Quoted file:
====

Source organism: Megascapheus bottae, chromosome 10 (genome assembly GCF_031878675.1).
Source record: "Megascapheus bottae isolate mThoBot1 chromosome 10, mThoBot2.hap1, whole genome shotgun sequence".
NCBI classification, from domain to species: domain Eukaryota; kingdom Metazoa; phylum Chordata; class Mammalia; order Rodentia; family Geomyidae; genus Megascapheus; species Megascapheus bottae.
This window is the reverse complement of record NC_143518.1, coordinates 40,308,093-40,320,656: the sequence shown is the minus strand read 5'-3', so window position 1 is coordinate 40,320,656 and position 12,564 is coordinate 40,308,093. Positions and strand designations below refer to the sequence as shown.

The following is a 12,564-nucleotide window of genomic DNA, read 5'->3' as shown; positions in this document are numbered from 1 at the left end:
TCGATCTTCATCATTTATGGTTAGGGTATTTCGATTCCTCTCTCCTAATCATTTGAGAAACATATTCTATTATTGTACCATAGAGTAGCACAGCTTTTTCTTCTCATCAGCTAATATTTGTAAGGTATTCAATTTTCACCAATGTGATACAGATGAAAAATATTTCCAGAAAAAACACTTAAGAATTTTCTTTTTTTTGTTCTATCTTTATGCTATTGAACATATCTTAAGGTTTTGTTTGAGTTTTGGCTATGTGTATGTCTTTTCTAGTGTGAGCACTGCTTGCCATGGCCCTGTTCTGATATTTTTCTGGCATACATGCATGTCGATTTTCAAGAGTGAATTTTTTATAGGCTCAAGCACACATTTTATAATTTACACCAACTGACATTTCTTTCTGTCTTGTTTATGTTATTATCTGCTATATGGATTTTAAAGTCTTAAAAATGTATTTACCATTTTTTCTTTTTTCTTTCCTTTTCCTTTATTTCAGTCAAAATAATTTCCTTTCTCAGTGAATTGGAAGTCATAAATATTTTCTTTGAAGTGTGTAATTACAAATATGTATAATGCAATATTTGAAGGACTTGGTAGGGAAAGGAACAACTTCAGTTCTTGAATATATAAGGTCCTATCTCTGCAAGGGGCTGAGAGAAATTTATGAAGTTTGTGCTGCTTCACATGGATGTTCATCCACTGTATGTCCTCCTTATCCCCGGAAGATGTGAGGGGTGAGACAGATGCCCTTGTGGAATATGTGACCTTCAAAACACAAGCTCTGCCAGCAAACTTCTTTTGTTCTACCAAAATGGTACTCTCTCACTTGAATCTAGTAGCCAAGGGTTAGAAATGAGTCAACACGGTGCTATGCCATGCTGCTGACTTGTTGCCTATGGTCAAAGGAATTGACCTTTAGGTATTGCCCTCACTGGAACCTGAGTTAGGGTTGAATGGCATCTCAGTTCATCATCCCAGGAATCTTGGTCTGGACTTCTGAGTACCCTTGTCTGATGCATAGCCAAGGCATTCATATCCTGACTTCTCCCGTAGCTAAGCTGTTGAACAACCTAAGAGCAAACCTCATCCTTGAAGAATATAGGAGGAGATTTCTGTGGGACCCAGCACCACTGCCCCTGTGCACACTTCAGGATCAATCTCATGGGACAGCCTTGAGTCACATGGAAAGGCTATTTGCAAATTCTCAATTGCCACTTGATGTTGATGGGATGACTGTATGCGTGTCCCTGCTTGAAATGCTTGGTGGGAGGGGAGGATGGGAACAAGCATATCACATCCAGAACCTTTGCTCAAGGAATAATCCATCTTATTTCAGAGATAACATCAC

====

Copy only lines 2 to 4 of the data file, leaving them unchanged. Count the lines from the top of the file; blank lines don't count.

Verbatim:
Source record: "Megascapheus bottae isolate mThoBot1 chromosome 10, mThoBot2.hap1, whole genome shotgun sequence".
NCBI classification, from domain to species: domain Eukaryota; kingdom Metazoa; phylum Chordata; class Mammalia; order Rodentia; family Geomyidae; genus Megascapheus; species Megascapheus bottae.
This window is the reverse complement of record NC_143518.1, coordinates 40,308,093-40,320,656: the sequence shown is the minus strand read 5'-3', so window position 1 is coordinate 40,320,656 and position 12,564 is coordinate 40,308,093. Positions and strand designations below refer to the sequence as shown.